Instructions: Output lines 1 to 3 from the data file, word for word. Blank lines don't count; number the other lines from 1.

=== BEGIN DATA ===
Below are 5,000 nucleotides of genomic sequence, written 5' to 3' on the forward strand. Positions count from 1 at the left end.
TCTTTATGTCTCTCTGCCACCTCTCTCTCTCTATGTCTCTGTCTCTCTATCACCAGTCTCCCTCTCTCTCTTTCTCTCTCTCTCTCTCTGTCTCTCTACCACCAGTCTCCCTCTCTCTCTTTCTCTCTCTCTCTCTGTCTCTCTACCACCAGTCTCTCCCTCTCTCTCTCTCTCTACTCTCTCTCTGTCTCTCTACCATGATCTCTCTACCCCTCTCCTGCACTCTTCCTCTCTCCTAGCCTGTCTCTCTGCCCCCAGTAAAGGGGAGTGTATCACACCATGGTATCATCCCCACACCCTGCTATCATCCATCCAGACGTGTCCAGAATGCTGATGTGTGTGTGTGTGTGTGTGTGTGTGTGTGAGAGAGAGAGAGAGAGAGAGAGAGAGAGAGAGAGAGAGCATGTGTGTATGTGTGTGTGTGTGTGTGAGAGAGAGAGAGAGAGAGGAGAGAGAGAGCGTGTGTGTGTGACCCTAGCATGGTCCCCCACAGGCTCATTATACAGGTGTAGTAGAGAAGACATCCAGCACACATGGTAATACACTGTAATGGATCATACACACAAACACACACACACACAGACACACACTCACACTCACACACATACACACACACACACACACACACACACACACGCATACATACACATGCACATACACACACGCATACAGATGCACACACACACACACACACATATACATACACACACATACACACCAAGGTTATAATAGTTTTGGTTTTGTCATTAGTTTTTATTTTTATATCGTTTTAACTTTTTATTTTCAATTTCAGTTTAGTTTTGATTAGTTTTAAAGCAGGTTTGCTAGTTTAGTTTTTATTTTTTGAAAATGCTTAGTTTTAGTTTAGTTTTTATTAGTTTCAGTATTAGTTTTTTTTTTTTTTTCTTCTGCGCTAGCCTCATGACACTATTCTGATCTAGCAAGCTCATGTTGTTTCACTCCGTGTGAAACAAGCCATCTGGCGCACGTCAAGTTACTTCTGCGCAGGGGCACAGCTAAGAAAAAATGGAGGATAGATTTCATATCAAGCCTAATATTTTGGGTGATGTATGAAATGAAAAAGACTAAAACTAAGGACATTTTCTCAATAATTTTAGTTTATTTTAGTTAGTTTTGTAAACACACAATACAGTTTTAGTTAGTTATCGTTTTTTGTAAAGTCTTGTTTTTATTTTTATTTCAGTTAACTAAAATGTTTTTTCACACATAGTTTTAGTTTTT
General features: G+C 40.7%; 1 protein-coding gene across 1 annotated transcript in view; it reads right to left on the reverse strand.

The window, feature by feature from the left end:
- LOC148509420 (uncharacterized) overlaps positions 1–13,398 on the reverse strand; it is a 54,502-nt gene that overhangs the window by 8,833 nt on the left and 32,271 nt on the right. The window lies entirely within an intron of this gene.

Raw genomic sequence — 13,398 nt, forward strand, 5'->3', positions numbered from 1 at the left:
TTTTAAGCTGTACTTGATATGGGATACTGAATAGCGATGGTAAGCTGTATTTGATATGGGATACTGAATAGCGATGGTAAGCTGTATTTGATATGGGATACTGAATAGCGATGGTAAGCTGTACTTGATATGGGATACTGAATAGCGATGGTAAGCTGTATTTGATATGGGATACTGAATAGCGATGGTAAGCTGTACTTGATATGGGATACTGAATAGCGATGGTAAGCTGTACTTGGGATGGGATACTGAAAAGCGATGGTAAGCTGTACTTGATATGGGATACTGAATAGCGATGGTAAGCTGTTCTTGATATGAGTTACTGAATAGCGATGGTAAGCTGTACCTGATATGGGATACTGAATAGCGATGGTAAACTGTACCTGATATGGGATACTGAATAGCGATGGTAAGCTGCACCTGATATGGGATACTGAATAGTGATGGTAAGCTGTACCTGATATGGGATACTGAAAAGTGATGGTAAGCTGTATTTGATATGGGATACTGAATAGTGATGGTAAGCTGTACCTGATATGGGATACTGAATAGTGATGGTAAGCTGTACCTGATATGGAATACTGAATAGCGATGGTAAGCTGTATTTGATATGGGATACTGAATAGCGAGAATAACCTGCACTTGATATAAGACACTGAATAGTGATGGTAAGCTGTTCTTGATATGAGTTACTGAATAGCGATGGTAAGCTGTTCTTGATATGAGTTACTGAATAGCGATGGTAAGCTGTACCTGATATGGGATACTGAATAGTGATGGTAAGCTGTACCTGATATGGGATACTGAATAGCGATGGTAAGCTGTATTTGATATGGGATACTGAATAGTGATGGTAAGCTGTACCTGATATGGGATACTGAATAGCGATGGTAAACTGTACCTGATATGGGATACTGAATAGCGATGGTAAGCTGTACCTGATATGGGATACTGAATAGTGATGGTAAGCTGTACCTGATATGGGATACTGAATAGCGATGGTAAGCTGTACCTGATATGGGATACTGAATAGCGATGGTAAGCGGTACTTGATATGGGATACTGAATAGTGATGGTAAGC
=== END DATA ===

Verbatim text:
Below are 5,000 nucleotides of genomic sequence, written 5' to 3' on the forward strand. Positions count from 1 at the left end.
TCTTTATGTCTCTCTGCCACCTCTCTCTCTCTATGTCTCTGTCTCTCTATCACCAGTCTCCCTCTCTCTCTTTCTCTCTCTCTCTCTCTGTCTCTCTACCACCAGTCTCCCTCTCTCTCTTTCTCTCTCTCTCTCTGTCTCTCTACCACCAGTCTCTCCCTCTCTCTCTCTCTCTACTCTCTCTCTGTCTCTCTACCATGATCTCTCTACCCCTCTCCTGCACTCTTCCTCTCTCCTAGCCTGTCTCTCTGCCCCCAGTAAAGGGGAGTGTATCACACCATGGTATCATCCCCACACCCTGCTATCATCCATCCAGACGTGTCCAGAATGCTGATGTGTGTGTGTGTGTGTGTGTGTGTGTGTGAGAGAGAGAGAGAGAGAGAGAGAGAGAGAGAGAGAGAGCATGTGTGTATGTGTGTGTGTGTGTGTGAGAGAGAGAGAGAGAGAGGAGAGAGAGAGCGTGTGTGTGTGACCCTAGCATGGTCCCCCACAGGCTCATTATACAGGTGTAGTAGAGAAGACATCCAGCACACATGGTAATACACTGTAATGGATCATACACACAAACACACACACACACAGACACACACTCACACTCACACACATACACACACACACACACACACACACACACACGCATACATACACATGCACATACACACACGCATACAGATGCACACACACACACACACACATATACATACACACACATACACACCAAGGTTATAATAGTTTTGGTTTTGTCATTAGTTTTTATTTTTATATCGTTTTAACTTTTTATTTTCAATTTCAGTTTAGTTTTGATTAGTTTTAAAGCAGGTTTGCTAGTTTAGTTTTTATTTTTTGAAAATGCTTAGTTTTAGTTTAGTTTTTATTAGTTTCAGTATTAGTTTTTTTTTTTTTTTCTTCTGCGCTAGCCTCATGACACTATTCTGATCTAGCAAGCTCATGTTGTTTCACTCCGTGTGAAACAAGCCATCTGGCGCACGTCAAGTTACTTCTGCGCAGGGGCACAGCTAAGAAAAAATGGAGGATAGATTTCATATCAAGCCTAATATTTTGGGTGATGTATGAAATGAAAAAGACTAAAACTAAGGACATTTTCTCAATAATTTTAGTTTATTTTAGTTAGTTTTGTAAACACACAATACAGTTTTAGTTAGTTATCGTTTTTTGTAAAGTCTTGTTTTTATTTTTATTTCAGTTAACTAAAATGTTTTTTCACACATAGTTTTAGTTTTT
General features: G+C 40.7%; 1 protein-coding gene across 1 annotated transcript in view; it reads right to left on the reverse strand.